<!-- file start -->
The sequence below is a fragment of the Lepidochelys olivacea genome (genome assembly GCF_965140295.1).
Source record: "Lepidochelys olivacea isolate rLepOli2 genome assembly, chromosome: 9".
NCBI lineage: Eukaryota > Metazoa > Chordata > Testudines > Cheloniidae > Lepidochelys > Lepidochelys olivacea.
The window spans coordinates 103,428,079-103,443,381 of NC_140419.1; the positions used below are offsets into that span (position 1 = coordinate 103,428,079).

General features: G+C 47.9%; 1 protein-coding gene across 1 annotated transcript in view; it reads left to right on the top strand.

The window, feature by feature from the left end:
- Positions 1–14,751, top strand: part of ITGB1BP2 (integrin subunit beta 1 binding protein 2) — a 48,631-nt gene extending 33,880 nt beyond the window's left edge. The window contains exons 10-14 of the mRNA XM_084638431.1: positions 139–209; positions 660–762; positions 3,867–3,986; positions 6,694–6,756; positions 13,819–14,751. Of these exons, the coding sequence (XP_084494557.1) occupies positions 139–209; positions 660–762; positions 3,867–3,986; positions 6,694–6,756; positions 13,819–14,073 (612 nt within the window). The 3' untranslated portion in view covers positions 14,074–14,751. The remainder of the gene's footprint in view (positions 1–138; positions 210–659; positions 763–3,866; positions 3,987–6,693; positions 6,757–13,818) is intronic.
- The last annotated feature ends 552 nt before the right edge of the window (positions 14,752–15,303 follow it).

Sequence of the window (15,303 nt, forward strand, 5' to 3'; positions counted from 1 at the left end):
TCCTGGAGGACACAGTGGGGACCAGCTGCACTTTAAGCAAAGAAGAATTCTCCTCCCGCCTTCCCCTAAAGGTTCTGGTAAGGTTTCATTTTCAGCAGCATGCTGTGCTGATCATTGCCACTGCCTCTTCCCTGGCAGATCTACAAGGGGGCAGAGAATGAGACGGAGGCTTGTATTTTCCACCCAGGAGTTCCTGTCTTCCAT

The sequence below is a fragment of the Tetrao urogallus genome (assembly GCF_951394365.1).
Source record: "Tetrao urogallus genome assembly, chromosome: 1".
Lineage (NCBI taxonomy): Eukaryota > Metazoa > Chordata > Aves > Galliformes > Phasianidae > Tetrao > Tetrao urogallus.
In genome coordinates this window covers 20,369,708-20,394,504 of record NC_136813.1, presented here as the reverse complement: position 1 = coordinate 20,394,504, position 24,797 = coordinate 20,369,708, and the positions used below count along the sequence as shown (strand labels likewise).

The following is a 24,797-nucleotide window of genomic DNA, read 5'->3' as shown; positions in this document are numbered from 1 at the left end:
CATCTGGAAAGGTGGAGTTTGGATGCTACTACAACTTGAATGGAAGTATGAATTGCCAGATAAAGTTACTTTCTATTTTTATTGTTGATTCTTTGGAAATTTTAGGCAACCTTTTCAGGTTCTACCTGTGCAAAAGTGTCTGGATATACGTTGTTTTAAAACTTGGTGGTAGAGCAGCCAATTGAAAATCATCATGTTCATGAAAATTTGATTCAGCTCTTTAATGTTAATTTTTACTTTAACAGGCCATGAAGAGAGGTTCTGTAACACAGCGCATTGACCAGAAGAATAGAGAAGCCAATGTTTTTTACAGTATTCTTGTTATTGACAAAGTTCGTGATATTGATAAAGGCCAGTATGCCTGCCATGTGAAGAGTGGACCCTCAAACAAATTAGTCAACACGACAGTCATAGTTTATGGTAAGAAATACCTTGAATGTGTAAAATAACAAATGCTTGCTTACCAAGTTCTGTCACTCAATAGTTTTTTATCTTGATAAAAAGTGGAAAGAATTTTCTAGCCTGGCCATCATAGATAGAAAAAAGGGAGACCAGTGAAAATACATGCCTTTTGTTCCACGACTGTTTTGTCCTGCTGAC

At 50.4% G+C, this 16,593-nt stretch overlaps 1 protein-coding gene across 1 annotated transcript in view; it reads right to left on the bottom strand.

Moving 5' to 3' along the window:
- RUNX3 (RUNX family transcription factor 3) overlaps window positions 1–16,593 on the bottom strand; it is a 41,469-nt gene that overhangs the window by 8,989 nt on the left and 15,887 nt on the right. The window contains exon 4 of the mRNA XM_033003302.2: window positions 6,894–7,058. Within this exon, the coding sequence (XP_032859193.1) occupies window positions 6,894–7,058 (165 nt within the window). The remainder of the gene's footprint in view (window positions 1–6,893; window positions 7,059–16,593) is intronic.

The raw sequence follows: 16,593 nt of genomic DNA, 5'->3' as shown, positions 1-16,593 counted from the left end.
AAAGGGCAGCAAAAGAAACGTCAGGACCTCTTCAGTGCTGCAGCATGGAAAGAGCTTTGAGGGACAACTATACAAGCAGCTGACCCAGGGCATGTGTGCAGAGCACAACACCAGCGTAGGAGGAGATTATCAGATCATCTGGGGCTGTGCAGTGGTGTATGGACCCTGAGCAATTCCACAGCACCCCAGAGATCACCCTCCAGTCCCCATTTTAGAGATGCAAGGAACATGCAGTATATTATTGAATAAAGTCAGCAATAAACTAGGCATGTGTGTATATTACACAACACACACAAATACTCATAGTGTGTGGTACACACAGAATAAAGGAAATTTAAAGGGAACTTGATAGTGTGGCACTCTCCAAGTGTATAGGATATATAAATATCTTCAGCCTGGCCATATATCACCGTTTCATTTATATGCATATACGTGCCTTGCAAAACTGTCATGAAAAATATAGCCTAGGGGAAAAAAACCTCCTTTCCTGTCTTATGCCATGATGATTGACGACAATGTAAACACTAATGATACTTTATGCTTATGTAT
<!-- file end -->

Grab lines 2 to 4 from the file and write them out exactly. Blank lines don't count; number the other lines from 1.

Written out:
Source record: "Lepidochelys olivacea isolate rLepOli2 genome assembly, chromosome: 9".
NCBI lineage: Eukaryota > Metazoa > Chordata > Testudines > Cheloniidae > Lepidochelys > Lepidochelys olivacea.
The window spans coordinates 103,428,079-103,443,381 of NC_140419.1; the positions used below are offsets into that span (position 1 = coordinate 103,428,079).